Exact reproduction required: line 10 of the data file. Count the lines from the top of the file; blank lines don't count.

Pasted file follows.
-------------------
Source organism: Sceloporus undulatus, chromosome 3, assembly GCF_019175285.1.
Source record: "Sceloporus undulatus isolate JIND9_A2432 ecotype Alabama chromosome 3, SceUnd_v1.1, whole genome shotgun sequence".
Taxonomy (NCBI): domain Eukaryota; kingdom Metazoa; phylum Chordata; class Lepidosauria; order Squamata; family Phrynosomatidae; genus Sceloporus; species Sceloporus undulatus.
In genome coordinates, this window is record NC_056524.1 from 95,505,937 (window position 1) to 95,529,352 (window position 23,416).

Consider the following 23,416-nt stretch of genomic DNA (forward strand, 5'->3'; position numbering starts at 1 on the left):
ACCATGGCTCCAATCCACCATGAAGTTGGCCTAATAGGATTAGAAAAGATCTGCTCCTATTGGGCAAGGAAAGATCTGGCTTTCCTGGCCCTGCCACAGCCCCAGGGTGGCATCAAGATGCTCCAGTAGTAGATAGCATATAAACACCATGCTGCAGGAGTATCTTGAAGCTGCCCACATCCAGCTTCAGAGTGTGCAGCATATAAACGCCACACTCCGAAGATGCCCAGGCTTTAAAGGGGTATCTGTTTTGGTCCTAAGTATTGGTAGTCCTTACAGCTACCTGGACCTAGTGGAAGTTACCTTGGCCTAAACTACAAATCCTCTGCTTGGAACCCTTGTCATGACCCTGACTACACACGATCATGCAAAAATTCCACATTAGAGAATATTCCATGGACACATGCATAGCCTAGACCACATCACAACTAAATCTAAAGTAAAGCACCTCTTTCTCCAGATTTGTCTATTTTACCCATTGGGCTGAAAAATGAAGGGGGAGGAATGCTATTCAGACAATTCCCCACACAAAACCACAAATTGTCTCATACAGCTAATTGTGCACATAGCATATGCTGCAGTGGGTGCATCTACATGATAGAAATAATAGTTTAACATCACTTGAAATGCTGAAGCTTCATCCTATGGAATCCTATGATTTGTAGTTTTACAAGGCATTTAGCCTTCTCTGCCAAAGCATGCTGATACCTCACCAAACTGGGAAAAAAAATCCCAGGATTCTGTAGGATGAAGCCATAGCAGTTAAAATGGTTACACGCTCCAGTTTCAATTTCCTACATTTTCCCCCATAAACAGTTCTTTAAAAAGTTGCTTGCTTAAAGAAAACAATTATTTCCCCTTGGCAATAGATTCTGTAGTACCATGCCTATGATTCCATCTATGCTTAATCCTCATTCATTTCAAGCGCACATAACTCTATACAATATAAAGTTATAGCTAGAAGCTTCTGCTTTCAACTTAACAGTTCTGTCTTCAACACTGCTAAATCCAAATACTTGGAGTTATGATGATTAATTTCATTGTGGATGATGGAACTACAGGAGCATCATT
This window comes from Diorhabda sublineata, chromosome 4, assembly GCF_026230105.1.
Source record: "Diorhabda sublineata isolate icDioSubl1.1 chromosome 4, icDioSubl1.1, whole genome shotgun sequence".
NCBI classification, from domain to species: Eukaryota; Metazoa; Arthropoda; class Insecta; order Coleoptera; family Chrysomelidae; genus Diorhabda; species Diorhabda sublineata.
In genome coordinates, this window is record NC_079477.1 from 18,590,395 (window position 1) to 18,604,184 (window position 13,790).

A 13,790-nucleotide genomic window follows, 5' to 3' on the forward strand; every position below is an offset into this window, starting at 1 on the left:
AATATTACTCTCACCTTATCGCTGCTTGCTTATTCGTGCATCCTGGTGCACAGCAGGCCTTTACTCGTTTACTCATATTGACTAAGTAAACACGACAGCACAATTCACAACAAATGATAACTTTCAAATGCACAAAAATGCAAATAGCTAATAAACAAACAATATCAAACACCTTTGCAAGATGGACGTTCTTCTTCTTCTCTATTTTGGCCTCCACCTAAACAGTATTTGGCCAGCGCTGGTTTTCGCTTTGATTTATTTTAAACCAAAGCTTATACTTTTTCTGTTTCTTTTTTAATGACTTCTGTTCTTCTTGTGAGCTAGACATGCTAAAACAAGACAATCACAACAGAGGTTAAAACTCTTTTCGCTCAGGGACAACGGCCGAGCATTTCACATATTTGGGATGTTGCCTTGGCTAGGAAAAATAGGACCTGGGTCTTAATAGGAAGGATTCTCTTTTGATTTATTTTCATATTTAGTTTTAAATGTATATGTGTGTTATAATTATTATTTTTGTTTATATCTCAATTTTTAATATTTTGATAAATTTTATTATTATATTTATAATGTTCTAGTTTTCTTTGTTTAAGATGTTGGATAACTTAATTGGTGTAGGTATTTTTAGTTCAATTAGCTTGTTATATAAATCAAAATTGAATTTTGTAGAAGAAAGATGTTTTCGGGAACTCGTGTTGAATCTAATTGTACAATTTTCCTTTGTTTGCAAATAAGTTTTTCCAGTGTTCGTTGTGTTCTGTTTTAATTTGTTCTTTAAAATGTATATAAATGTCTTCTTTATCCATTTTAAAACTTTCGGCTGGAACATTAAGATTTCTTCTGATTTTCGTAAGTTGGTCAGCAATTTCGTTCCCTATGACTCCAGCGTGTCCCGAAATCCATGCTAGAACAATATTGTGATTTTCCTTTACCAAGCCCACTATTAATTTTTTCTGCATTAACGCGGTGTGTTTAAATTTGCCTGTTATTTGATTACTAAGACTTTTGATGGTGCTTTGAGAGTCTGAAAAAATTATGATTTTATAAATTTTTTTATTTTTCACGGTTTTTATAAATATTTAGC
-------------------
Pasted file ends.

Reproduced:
In genome coordinates, this window is record NC_079477.1 from 18,590,395 (window position 1) to 18,604,184 (window position 13,790).